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Multispot, label-free biodetection at a phantom plastic–water interface

Giavazzi, Fabio, Salina, Matteo, Cerbino, Roberto, Bassi, Mattia, Prosperi, Davide, Ceccarello, Erica, Damin, Francesco, Sola, Laura, Rusnati, Marco, Chiari, Marcella, Chini, Bice, Bellini, Tommaso, Buscaglia, Marco
Proceedings of the National Academy of Sciences of the United States of America 2013 v.110 no.23 pp. 9350-9355
Human immunodeficiency virus, adhesion, antibodies, antigens, detection limit, hepatitis B, immunoglobulins, light intensity, refractive index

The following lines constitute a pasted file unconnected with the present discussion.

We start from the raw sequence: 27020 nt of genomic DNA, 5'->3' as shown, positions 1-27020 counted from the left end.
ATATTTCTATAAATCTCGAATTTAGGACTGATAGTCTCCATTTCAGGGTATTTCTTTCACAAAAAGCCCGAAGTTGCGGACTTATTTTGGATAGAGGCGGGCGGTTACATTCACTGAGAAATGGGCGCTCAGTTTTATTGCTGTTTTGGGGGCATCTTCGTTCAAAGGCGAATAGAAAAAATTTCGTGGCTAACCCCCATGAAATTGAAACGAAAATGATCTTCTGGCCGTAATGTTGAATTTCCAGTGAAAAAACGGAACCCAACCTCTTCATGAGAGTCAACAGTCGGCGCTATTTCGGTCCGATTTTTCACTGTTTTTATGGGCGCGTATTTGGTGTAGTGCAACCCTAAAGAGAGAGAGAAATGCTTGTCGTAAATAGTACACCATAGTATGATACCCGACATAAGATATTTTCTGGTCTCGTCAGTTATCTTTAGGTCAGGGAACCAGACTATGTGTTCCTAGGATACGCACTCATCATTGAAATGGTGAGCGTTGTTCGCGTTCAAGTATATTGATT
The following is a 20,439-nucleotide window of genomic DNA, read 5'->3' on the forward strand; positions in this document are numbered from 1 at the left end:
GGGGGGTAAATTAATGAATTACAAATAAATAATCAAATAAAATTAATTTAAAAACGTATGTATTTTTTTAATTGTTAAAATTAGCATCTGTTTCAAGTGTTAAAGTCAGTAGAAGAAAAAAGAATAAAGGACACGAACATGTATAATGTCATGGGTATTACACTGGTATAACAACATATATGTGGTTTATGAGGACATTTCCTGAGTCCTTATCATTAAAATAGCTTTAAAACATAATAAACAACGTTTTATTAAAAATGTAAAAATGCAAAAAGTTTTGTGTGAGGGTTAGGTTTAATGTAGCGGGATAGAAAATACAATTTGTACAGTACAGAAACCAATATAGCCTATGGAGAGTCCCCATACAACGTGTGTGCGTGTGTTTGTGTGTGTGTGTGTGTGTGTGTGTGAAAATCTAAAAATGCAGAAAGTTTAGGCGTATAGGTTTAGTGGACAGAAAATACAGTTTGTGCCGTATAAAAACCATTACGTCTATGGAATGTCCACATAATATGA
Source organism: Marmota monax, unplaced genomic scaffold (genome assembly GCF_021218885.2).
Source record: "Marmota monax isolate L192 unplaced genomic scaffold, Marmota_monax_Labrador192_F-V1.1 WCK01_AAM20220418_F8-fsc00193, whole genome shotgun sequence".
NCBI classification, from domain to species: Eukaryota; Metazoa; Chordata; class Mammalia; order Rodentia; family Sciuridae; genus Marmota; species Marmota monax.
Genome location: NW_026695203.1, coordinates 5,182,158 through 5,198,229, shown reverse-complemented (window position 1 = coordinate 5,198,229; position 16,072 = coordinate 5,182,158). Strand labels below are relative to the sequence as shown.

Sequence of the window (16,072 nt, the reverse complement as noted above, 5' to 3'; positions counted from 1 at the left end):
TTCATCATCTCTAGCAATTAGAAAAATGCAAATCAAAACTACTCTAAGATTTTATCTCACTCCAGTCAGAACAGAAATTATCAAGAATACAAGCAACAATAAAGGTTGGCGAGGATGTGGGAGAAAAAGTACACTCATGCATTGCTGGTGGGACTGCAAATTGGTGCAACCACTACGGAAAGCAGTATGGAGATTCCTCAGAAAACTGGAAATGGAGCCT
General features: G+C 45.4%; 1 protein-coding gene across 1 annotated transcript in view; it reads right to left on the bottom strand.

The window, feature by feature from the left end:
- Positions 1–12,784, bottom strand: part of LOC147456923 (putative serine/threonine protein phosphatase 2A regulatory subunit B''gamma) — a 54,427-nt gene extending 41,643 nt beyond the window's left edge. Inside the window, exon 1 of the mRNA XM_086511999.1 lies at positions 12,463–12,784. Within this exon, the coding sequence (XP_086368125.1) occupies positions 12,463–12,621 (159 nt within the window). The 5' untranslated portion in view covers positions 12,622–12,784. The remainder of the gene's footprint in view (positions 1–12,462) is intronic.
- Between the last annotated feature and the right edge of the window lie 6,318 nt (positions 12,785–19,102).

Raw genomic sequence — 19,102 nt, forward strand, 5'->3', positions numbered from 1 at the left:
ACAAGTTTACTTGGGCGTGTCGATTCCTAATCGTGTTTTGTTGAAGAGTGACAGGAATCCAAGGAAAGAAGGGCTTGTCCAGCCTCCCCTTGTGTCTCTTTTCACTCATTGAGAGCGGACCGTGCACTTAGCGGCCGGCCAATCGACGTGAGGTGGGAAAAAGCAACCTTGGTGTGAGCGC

Recognizing and quantifying specific biomolecules in aqueous samples are constantly needed in research and diagnostic laboratories. As the typical detection procedures are rather lengthy and involve the use of labeled secondary antibodies or other agents to provide a signal, efforts have been made over the last 10 y to develop alternative label-free methods that enable direct detection. We propose and demonstrate an extremely simple, low-cost, label-free biodetector based on measuring the intensity of light reflected by the interface between a fluid sample and an amorphous fluoropolymer substrate having a refractive index very close to that of water and hosting various antibodies immobilized in spots. Under these index-matching conditions, the amount of light reflected by the interface allows straightforward quantification of the amount of antigen binding to each spot. Using antibodies targeting heterologous immunoglobulins and antigens commonly used as markers for diagnoses of hepatitis B and HIV, we demonstrate the limit of detection of a few picograms per square millimeter of surface-bound molecules. We also show that direct and real-time access to the amount of binding molecules allows the precise extrapolation of adhesion rates, from which the concentrations of antigens in solution can be estimated down to fractions of nanograms per milliliter.